Rethinking the Data Lake with Data Virtualization

Rethinking the Data Lake with Data Virtualization

In this post, I will introduce the idea of the logical data lake, a logical architecture in which a physical data lake augments its capabilities by working in tandem with a virtual layer. In subsequent posts in this series, I’ll cover architecting the logical data lake, the logical data lake for data scientists, and the logical data lake for business users.

Introducing the Logical Data Lake

The world of big data is like a crazy rollercoaster ride. Hadoop distributions have grown in complexity over the years; currently, the maturity and number of projects in the Hadoop ecosystem cover the needs of a comprehensive list of use cases. Gartner predicts, however, that Hadoop distributions will not make it to the plateau of productivity.

At the same time, new offerings by major cloud vendors blend the concepts of SaaS with big data. For example, the lines that distinguish HDFS, Amazon S3, and Azure data lake storage are becoming finer. Next-generation cloud MPPs like Snowflake and Redshift are almost indistinguishable from SQL-on-Hadoop systems like Spark or Presto (think Qubole or Databricks, to name a few). Clearly we live in interesting times, for data management.

But in the midst of this constantly evolving world, there is a one concept in particular that is at the center of most discussions: the data lake. This is a place where all data can be found, with almost infinite storage and massive processing power. However, despite their clear benefits, data lakes have been plagued by criticism. See, for example, these articles from Garner (2014), Forbes (2016), and concepts like “data swamps,” to understand some of the challenges with data lakes.

Let’s review three of those challenges:

  1. The principle of “load first, ask later.” Good governance is key to a usable data lake, but this strategy can easily lead to an ungoverned data lake, with multiple uncontrolled copies of the same data, stale versions, and unused tables. Additionally, due to data restrictions and local laws, not all data can be replicated into the lake.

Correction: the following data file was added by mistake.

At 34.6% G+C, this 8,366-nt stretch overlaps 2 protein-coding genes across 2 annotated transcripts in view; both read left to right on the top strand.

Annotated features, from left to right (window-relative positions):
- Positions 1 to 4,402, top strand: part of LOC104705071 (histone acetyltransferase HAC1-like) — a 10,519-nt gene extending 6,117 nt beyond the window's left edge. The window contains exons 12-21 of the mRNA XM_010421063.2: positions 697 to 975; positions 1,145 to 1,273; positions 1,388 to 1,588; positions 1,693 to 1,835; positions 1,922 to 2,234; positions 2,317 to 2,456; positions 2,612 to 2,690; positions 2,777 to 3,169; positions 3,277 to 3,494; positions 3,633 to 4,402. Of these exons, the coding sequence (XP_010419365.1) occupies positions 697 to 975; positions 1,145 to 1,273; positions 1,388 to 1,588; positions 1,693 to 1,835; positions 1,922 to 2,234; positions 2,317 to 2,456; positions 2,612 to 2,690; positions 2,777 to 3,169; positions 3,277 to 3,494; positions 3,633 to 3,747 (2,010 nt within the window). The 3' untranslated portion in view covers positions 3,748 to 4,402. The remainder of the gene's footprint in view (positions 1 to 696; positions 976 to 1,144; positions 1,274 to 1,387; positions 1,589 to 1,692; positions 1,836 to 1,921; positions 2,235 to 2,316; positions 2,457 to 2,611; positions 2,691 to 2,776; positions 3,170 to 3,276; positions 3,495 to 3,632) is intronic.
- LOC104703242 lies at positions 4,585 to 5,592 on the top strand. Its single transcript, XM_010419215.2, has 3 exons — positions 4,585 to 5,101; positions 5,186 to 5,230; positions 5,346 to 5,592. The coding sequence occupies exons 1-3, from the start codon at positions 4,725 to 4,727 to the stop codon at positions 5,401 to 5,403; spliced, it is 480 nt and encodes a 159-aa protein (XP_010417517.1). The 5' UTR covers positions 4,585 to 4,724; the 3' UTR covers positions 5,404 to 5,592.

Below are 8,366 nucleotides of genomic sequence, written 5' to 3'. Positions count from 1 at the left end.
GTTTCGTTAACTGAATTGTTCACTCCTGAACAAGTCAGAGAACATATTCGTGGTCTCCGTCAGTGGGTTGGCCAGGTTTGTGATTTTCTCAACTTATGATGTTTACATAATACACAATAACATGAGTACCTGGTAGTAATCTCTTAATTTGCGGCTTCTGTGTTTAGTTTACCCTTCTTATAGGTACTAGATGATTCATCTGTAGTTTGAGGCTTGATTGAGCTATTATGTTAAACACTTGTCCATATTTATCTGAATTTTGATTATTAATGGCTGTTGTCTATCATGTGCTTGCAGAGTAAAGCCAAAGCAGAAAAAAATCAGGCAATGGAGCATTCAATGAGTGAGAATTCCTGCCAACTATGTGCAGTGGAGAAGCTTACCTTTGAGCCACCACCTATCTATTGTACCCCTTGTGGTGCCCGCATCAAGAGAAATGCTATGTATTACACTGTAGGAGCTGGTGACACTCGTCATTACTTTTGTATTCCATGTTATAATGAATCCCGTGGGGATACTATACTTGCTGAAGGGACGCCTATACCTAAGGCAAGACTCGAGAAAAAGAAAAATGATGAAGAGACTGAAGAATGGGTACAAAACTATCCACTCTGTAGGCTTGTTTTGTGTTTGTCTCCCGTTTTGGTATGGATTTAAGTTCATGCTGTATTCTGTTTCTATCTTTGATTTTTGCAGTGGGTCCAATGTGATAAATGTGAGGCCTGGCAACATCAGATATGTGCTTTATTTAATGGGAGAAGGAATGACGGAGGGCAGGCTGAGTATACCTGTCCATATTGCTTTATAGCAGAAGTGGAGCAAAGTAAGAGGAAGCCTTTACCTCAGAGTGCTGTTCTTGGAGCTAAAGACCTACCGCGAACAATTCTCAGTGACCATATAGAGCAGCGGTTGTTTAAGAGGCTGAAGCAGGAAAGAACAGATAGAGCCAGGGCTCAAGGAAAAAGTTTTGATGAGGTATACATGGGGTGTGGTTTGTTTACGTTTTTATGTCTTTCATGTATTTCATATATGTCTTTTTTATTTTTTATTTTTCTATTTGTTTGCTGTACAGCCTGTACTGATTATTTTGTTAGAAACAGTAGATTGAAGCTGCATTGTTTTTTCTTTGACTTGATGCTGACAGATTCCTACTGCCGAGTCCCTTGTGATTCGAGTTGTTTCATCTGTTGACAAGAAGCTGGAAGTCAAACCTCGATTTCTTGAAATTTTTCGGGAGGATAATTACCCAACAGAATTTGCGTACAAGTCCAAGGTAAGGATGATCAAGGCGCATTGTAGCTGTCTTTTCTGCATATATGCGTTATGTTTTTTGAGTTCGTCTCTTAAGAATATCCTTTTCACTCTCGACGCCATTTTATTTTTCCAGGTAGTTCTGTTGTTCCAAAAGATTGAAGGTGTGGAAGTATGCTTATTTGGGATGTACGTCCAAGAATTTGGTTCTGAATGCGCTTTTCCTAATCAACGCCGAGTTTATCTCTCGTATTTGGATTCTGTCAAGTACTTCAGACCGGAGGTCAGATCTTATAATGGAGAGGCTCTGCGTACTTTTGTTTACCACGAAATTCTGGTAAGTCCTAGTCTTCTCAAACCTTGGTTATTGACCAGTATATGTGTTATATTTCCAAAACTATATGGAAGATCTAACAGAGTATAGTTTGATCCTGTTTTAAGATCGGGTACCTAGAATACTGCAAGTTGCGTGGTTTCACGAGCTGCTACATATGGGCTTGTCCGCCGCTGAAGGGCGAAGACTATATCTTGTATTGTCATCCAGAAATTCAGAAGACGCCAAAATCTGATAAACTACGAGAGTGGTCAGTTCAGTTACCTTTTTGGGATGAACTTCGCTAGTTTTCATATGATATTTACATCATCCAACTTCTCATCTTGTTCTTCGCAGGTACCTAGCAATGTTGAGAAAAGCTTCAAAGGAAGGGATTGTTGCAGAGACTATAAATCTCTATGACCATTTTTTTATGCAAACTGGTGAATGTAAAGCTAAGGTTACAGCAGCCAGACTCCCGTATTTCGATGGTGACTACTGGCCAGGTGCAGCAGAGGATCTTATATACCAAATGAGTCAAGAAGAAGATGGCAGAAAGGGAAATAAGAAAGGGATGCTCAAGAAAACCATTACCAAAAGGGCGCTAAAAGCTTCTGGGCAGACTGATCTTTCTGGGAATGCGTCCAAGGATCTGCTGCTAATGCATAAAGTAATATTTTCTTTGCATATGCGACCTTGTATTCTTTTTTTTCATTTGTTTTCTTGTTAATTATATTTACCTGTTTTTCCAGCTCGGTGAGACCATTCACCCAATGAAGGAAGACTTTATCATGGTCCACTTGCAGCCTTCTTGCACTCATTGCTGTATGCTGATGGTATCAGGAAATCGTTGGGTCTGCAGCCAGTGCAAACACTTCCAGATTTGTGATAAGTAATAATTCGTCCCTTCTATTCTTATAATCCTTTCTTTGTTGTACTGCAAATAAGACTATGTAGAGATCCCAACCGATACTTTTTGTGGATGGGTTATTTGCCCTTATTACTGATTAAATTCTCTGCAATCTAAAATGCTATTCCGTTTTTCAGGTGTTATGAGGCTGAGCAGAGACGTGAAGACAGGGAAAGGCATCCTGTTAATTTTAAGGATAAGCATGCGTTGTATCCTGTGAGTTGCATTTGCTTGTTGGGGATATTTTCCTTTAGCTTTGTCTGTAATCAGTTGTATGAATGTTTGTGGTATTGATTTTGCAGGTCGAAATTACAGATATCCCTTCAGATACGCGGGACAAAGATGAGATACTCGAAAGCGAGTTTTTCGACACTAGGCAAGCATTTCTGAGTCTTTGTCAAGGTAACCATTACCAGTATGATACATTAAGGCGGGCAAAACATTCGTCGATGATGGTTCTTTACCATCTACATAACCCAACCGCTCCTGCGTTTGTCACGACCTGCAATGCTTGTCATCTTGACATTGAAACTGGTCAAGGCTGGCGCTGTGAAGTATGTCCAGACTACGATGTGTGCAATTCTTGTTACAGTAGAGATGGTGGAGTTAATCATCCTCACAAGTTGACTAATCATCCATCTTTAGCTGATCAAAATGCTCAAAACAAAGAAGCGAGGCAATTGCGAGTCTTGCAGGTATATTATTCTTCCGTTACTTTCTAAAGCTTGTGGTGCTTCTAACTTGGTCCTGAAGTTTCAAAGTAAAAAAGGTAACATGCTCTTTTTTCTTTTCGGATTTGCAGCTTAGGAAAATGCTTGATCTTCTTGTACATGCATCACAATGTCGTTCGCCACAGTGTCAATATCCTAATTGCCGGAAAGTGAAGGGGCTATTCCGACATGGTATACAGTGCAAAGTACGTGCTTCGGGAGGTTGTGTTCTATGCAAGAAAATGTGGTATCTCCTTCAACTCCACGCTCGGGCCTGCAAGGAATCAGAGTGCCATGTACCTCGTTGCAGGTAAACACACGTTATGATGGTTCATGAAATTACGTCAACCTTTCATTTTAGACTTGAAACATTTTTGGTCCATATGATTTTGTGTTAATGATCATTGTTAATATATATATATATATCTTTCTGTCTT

2. High expectations of raw data. It is usually a mistake to first create a data lake, and then define the data pipelines that feed the lake, before determining the expected results and benefits. It is best to begin by asking what data should go in the lake, for what purpose, and with what granularity.
  3. Complexity and talent. Managing an on-premises Hadoop cluster, or dealing with the fine tuning of a cloud-based system, are complex tasks. When these tasks end up in the hands of non-technical business users that were promised unparalleled power and infinite storage, you have a recipe for disaster. Acquiring the right talent to successfully operate and use the cluster is difficult and costly. In many cases, data lakes are only used by data scientists, which reduces their potential.

These challenges affect data lake ROI, delaying projects, limiting their value, increasing their operational costs, and leading to frustration due to the initially high expectations.

Data Virtualization and Data Lakes

Data virtualization can overcome each of these challenges. In fact, data virtualization shares many ideas with data lakes, as both architectures begin with the premise of making all data available to end users. In both architectures, the broad access to large data volumes is used to better support BI, analytics, and other evolving trends like machine learning (ML) and AI. However, the implementation details of these two approaches are radically different.

The idea to combine both approaches was first described by Mark Beyer from Gartner in 2012 and has gained traction in recent years as a way to minimize the drawbacks of fully persisted architectures. The logical data lake is a mixed approach centered on a physical data lake with a virtual layer on top, which offers many advantages.

The premises of a logical data lake are simple:

• It uses a logical approach to provide access to all data assets, regardless of location and format, without replication. Copying data becomes an option, not a necessity.